BEFORE the pandemic, one in five Australians experienced mental illness, but due to the uncertainty and instability around coronavirus (COVID-19), there is a potential for the number of people seeking support to rise.
South West Healthcare (SWH) have been assisting locals needing support during the crisis and are one of the region’s largest publicly funded support services employing psychologists, social workers, and psychiatrists.
SWH Hamilton community mental health services team leader, Praveen Premnath said over the last few months, they had seen an increase in people seeking support for their mental health.
“Over the last few months we have definitely seen a slight increase in people seeking the necessary support systems, that could be for a range of reasons such as other support systems have reduced their face-to-face sessions and hours such as the NDIS,” he said.
“Although we haven’t seen a major increase in people seeking assistance, we can still see an increase and it is possible that it may continue to increase over time.”
Mr Premnath said the first step for someone identifying mental illness should be to see a GP.
“We are the designated mental health available in the region, we have campuses in Hamilton, Portland and the main services is in Warrnambool,” he said.
“The first step is chatting to your local GP; they should be your first point of contact.
“They usually can assess the seriousness and severity of the issue and from there, they will take the appropriate action, some people might need a mental health service like ourselves and such.
“If they don’t have a local GP, people can still access our triage service over the phone and the clinician will organise an assessment, but if the available information doesn’t indicate the need for further assessment they might give other options to other services.”
LOCAL mental health advocate, Leonie Neylon said given the current climate, it has never been more important to stay mentally healthy.
“We are all more or less in the same boat of either not being able to work due to business closures, being elderly, a student or if an essential worker like myself, being told we need to adhere to social distancing rules can be awfully unnatural for us to do,” she said.
“To have to stay home and not have the physical contact, with family, friends, lovers, colleagues or just the general community, goes against human nature for most people.”
Ms Neylon said it is important to stay connected with loved ones via online tools and devices.
“We need to use what tools and devices are available to us,” she said.
“So, using our phones to make calls whether by voice, Facetime, Zoom, House party or any other app that may help you overcome that sense of isolation, but knowing that over use of screen time can affect mood and sleep,” she said.
“Not everyone has access to devices like my elderly parents in Ballarat, so it is even more important to call them often to check in on them to have that verbal activity.”
Ms Neylon said there are support systems in the community for people struggling.
“It has never been more important to keep mentally well and if this is becoming a struggle or you are not coping, call your GP, go to your local mental health service or emergency department,” she said.
“Loneliness and feeling unsure about when restrictions are to be lifted, thus turning into being anxious and even finding that depression is creeping in, is due to now having a lot more time to sit and think about this situation we are all finding ourselves in and missing people.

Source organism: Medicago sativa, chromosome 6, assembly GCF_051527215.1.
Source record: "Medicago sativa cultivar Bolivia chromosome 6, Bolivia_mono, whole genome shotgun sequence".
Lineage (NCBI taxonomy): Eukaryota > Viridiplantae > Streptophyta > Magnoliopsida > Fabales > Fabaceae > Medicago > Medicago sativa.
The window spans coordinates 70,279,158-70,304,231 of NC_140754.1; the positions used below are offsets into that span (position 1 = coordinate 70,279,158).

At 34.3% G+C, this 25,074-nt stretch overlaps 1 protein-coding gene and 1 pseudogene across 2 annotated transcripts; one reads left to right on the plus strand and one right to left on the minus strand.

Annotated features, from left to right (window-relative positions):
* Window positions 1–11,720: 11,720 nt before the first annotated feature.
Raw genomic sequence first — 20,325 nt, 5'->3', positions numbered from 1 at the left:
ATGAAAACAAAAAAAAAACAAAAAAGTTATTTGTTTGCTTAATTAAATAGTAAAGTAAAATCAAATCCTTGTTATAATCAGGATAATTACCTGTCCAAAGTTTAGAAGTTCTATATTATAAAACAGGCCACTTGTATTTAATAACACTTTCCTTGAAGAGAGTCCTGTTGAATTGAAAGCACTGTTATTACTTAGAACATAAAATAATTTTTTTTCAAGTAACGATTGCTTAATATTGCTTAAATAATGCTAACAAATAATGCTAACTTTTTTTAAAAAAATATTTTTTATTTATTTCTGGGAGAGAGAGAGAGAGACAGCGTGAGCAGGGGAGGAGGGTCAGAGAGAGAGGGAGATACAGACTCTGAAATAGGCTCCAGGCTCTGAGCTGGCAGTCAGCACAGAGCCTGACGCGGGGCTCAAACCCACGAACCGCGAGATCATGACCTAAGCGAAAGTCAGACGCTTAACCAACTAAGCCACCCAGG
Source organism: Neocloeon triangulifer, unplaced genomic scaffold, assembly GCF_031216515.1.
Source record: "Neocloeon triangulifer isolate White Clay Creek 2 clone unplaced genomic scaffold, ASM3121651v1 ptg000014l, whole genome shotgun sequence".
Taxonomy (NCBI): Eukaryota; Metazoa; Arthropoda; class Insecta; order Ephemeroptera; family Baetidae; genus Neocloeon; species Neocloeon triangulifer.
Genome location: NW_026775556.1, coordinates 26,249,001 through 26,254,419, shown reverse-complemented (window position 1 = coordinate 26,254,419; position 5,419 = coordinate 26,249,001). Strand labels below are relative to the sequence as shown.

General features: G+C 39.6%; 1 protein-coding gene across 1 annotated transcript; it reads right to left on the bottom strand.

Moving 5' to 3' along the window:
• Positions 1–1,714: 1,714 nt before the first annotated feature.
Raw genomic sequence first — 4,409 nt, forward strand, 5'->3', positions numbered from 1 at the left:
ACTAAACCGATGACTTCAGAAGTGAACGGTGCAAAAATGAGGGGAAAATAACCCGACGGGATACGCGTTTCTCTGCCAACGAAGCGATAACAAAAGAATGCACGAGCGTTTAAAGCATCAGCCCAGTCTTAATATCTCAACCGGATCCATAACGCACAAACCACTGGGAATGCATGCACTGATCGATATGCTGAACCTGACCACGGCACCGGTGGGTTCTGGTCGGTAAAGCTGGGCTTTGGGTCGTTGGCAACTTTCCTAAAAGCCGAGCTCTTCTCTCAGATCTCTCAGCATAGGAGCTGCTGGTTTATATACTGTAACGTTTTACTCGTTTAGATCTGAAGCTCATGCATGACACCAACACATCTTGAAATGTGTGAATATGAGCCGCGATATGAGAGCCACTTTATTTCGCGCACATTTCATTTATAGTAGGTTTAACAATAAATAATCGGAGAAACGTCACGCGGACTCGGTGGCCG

“I am one of many who although lucky enough to be working, still find it hard to go to an empty household at night.
“The feeling can be quite overwhelming, and I have made the effort to be mindful of when I am feeling extra anxious or unsettled by the lack of physical contact with my family and friends.”
Ms Neylon said while it is important to keep up to date with COVID-19 information, it is crucial to have the ability to switch off.
“Just limit maybe how often you are reading about the death toll and more about how to keep yourself and everyone else safe by following the hygiene and social distancing rules,” she said.
Ms Neylon also suggested taking up new hobbies during the pandemic along with maintaining routines.
“I have recently been given a border collie pup from my sister to care for and this has been great for my mental wellness as I was finding myself not getting out,” she said.
“Even in not so nice weather, if there is break, I will get out.
“Although I am committed to having a pet for life as it is a huge responsibility, please don’t go out and get yourself a pet just because you are bored.
“I love to cook and will pop on my true crime podcast and bake away the day.
“Weekends are hardest for most so if we can keep ourselves occupied during the day, with a hobby you love or finding a new one, then making time in the evening for chats.
“Meditations in the back garden, gardening, starting a garden, cleaning the shed out.
“Most importantly, be kind to yourself and then to others. Appreciate the little things around you right now. Find it. They are there.”
IF you feel you need additional support, all local mental health professionals are in constant contact to provide the best care possible for the region.
Locally, GP’s are available at Hamilton Medical Group, Hamilton Family Practice, The Holistic GP and Winda-Mara Aboriginal Corporation.
The SWH mental health services team can be contacted on 5551 8418 and their after-hours emergency response service can be reached by calling 1800 808 284.
Other agencies that can help are Lifeline telephone counselling on 13 11 14, Suicide Call Back Service, 1300 659 467 and Kids Helpline on 1800 55 1800.
Beyond Blue also offers online discussion forums via their website.